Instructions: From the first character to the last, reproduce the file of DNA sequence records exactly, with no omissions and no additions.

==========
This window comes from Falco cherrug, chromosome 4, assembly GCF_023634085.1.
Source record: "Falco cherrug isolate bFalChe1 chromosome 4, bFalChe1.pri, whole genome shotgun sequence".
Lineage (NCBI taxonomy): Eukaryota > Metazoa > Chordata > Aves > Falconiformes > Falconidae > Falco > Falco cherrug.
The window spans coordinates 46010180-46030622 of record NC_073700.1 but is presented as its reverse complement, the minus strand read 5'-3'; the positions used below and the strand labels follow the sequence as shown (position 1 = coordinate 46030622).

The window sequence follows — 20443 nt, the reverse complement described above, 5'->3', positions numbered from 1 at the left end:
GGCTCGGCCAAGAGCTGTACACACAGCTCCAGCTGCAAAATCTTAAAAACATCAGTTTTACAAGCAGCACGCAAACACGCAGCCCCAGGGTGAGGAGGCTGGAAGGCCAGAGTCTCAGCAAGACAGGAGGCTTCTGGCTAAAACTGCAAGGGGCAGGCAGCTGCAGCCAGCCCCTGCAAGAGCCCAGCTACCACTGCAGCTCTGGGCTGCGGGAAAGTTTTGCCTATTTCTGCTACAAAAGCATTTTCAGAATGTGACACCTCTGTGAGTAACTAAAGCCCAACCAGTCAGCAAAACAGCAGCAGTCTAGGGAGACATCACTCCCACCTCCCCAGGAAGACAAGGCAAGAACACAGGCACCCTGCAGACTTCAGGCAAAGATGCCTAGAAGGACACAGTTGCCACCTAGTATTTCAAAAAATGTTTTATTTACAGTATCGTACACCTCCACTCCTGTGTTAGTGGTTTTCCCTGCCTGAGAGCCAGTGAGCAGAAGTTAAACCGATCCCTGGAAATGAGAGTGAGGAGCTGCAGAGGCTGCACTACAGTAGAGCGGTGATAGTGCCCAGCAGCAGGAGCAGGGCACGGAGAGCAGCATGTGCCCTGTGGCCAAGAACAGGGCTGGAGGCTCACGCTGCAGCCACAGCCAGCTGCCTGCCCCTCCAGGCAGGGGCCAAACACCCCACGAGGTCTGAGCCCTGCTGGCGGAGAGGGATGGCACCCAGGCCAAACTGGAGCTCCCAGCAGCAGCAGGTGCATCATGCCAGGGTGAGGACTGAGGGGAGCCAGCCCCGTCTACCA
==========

This window comes from Falco cherrug, chromosome 4, assembly GCF_023634085.1.
Source record: "Falco cherrug isolate bFalChe1 chromosome 4, bFalChe1.pri, whole genome shotgun sequence".
Lineage (NCBI taxonomy): Eukaryota > Metazoa > Chordata > Aves > Falconiformes > Falconidae > Falco > Falco cherrug.
The window spans coordinates 46010180-46030622 of record NC_073700.1 but is presented as its reverse complement, the minus strand read 5'-3'; the positions used below and the strand labels follow the sequence as shown (position 1 = coordinate 46030622).

The window sequence follows — 20443 nt, the reverse complement described above, 5'->3', positions numbered from 1 at the left end:
GGCTCGGCCAAGAGCTGTACACACAGCTCCAGCTGCAAAATCTTAAAAACATCAGTTTTACAAGCAGCACGCAAACACGCAGCCCCAGGGTGAGGAGGCTGGAAGGCCAGAGTCTCAGCAAGACAGGAGGCTTCTGGCTAAAACTGCAAGGGGCAGGCAGCTGCAGCCAGCCCCTGCAAGAGCCCAGCTACCACTGCAGCTCTGGGCTGCGGGAAAGTTTTGCCTATTTCTGCTACAAAAGCATTTTCAGAATGTGACACCTCTGTGAGTAACTAAAGCCCAACCAGTCAGCAAAACAGCAGCAGTCTAGGGAGACATCACTCCCACCTCCCCAGGAAGACAAGGCAAGAACACAGGCACCCTGCAGACTTCAGGCAAAGATGCCTAGAAGGACACAGTTGCCACCTAGTATTTCAAAAAATGTTTTATTTACAGTATCGTACACCTCCACTCCTGTGTTAGTGGTTTTCCCTGCCTGAGAGCCAGTGAGCAGAAGTTAAACCGATCCCTGGAAATGAGAGTGAGGAGCTGCAGAGGCTGCACTACAGTAGAGCGGTGATAGTGCCCAGCAGCAGGAGCAGGGCACGGAGAGCAGCATGTGCCCTGTGGCCAAGAACAGGGCTGGAGGCTCACGCTGCAGCCACAGCCAGCTGCCTGCCCCTCCAGGCAGGGGCCAAACACCCCACGAGGTCTGAGCCCTGCTGGCGGAGAGGGATGGCACCCAGGCCAAACTGGAGCTCCCAGCAGCAGCAGGTGCATCATGCCAGGGTGAGGACTGAGGGGAGCCAGCCCCGTCTACCA